With over 8 million tons of plastic entering the world’s oceans each year, someone needs an incentive to stem the destructive tide. Several companies have begun converting plastic from landfills to produce oil. But would plastic retrieved from the sea also work?
“We didn’t want to create another problem by using ocean plastic. Many chemicals are in the ambient seawater like PCBs and PBDEs that may be absorbed into the plastic. We also wanted solutions that are great for business, including creating jobs,” said Bonnie Monteleone, founder of the nonprofit Plastic Ocean Project and administrator at University of North Carolina Wilmington’s chemistry department.
With an interdisciplinary team that includes chemistry professors, business and environmental science students, Monteleone also partnered with PK Clean Technology, a Massachusetts Institute of Technology spinout based in Salt Lake City.
“We really liked PK Clean because they are using the methane that comes off the plastic as an energy source,” Monteleone said. “They have the best systems for keeping the emissions from being released, using non-recyclable plastic.”
PK Clean’s claim that its process has zero emissions is also being analyzed by Monteleone’s team.
The process for converting plastic to oil is called catalytic depolymerization. It’s fairly straightforward: Grind the plastic and heat to 900 degrees in an oxygen-free depolymizer reactor for about an hour. The vaporized gases are then cooled and condensed into oil or other products.
But implementing a commercially viable method has proven extremely difficult due to the energy required and the volatility of oil prices.
PK Clean has shown it can work, according to an MIT news release. By using the methane to power its reactor or depolymizer unit, PK Clean processes 20,000 pounds of non-recycled plastic, numbers 3-7, to produce 60 barrels of oil per day.
Created at a cost of $30 a barrel, the oil is sold to a refinery located next door. It’s a money maker even with today’s depressed crude oil prices of $40 to $50 a barrel.
To get started UNCW sent PK Clean beach plastics collected from Wrightsville Beach and ocean plastics found 30 miles off North Carolina’s coast. Slightly more than 80 percent of the plastic was converted into oil and sent back to UNCW for chemical analysis.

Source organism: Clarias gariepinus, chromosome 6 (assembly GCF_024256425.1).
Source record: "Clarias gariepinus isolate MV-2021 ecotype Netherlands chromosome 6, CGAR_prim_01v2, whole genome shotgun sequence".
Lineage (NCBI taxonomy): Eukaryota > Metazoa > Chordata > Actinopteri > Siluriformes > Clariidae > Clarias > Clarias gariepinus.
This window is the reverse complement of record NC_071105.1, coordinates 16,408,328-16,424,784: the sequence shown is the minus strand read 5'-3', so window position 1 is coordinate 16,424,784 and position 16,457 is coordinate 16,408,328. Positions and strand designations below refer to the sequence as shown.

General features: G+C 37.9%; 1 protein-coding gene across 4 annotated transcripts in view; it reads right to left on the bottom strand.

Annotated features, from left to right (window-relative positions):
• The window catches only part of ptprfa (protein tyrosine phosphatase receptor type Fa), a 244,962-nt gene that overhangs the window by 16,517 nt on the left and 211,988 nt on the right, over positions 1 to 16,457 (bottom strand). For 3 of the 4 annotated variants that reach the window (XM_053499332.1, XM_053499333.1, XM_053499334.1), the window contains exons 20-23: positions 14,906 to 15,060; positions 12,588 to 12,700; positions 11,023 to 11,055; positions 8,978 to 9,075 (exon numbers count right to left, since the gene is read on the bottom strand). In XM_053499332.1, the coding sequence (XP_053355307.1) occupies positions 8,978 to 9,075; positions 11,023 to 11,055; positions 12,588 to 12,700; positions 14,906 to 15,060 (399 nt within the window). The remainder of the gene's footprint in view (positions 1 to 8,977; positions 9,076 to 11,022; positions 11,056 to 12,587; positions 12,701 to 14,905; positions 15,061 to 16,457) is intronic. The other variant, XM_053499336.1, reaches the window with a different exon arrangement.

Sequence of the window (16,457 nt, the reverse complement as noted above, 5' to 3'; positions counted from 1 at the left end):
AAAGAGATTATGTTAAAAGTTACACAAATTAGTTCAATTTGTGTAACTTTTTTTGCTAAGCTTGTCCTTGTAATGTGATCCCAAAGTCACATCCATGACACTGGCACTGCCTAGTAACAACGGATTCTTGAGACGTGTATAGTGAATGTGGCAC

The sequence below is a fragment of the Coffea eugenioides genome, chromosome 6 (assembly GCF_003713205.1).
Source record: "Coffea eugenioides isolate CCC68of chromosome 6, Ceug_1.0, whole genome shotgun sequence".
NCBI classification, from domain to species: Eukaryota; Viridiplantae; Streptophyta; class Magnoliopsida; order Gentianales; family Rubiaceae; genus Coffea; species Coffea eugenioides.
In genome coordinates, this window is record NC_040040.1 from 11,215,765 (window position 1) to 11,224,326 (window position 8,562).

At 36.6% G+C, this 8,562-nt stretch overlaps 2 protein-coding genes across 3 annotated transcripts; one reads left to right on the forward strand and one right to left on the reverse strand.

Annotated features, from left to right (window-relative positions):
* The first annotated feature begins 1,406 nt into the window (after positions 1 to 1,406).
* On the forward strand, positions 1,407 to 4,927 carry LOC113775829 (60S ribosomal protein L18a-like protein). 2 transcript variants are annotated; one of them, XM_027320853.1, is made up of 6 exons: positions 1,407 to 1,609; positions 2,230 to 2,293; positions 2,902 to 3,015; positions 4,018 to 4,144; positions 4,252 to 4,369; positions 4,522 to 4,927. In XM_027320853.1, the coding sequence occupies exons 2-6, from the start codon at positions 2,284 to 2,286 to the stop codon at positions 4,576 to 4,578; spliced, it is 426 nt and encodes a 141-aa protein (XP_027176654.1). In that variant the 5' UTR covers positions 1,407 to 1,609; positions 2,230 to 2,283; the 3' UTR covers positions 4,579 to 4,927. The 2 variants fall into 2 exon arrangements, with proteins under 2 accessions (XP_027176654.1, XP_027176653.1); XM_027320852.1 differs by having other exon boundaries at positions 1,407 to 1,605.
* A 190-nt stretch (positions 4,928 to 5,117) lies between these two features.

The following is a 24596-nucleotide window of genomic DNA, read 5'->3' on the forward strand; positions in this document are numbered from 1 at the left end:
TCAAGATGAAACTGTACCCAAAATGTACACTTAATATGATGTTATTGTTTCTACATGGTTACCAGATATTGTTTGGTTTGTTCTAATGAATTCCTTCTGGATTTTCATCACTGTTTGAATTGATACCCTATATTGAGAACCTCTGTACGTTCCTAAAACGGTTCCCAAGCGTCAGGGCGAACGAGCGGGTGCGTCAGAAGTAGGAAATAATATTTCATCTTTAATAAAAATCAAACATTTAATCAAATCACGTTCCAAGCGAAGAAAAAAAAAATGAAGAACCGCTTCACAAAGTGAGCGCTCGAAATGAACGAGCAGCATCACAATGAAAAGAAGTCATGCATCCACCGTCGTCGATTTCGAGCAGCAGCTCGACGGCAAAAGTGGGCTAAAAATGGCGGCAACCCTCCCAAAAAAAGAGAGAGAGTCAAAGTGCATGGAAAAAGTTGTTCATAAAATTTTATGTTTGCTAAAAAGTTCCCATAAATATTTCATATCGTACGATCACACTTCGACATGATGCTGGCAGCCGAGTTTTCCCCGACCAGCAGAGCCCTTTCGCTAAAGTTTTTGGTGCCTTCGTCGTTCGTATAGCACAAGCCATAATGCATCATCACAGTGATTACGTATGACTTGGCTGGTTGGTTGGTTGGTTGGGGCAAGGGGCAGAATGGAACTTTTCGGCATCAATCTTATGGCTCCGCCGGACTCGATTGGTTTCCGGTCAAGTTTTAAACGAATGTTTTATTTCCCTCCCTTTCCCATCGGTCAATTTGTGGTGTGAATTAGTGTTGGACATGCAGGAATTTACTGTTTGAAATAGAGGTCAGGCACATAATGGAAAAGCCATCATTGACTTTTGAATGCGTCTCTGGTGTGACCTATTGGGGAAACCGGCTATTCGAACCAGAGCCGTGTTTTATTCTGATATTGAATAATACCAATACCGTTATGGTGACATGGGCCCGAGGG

Earlier this year, UNCW purchased a table top depolymizer for $5,000 from PK Clean to process additional samples in-house.
UNCW chemistry professor Pam Seaton’s students search for contaminants in the oil samples.
The good news, according to Seaton, is that some contaminate problems can be solved through refining. Seaton also likes the business aspect of their approach.
“We are focusing on non-recyclable plastics and don’t compete with the recyclable industry – we work together. We divert the non-recyclables from the dump,” she said.
The team focuses on plastic categories numbers 2, 4, 5, 6 and 7. It avoids polyethylene (number 1), the most profitable and most easily recycled plastic that is used to make water bottles and detergent containers. Polyvinyl chloride (PVC), number 3, is also not used due to its toxic chlorine content.
“Several studies already show ocean plastics absorb manmade organic compounds. What happens when they get converted to oil is completely unknown – and that’s what we’re looking at,” said Ralph Mead, another UNCW chemistry professor working on the project. “Many, many questions remain to be answered.”
What plastics make the best fuel according to the UNCW team? When compared to landfill or beach plastics, ocean plastics appear to be the winner, generating the cleanest oil.
Aside from oil, paraffin was found to be an excellent byproduct.
Joel Mauldin, a UNCW economics major, found that paraffin offered a more stable market with profitability dependent on the grade of paraffin. Mauldin concluded that paraffin is a better option than oil when crude oil prices are depressed.
The sweet spot for recycling plastic to oil appears to be plastic numbers 4 and 5.
“The low economic value of the 4s and 5s ultimately lands them in the landfill and the ocean. These are our best options,” Bledsoe said.
Monteleone likes the overall results.
“We’re most impressed with the quality of oil and the high yield produced. Roughly 80 percent of the plastic turns into oil, with 12-15 percent as methane gas and up to 5 percent as residue,” she said.
Monteleone’s encouragement was tempered by the scope of the problem. On a sampling mission to the Sargasso Sea, she found that an estimated 3,440 metric tons of small plastic particulates covered the surface of the sea.
“And this did not include the large items that we found floating there,” she said.
The Sargasso Sea, located in the North Atlantic, is about the size of the continental U.S.
Going forward, Seton sees a degradable plastic world made of biopolymers (lactic acid).
“They use the same materials as peanut packing – they are dissolvable – carbohydrate based,” Seton said.
These materials, unfortunately, require sunlight and oxygen that is only available in rare industrial compost facilities.
A closed-loop system is Monteleone’s dream.
“Put the reactor at the landfill and use methane from the landfill to start the whole process,” she said.
In the near term, the UNCW researchers are looking to use solar energy to power their table top reactor.
“We will be fundraising for a solar panel to purchase from Coyle LLC-a Wilmington solar panel manufacturer. We hope to have it by mid- to-late spring,” Monteleone said.
She would like eventually to purchase a small reactor for a place like Haiti that has virtually no waste management. A 10-ton reactor would cost about $3 million. Funding for the project would come from private donations and the Plastic Ocean Project.
To increase awareness, Monteleone said she is planning a different type of fishing tournament. The winner will be determined by who catches the most amount of trash.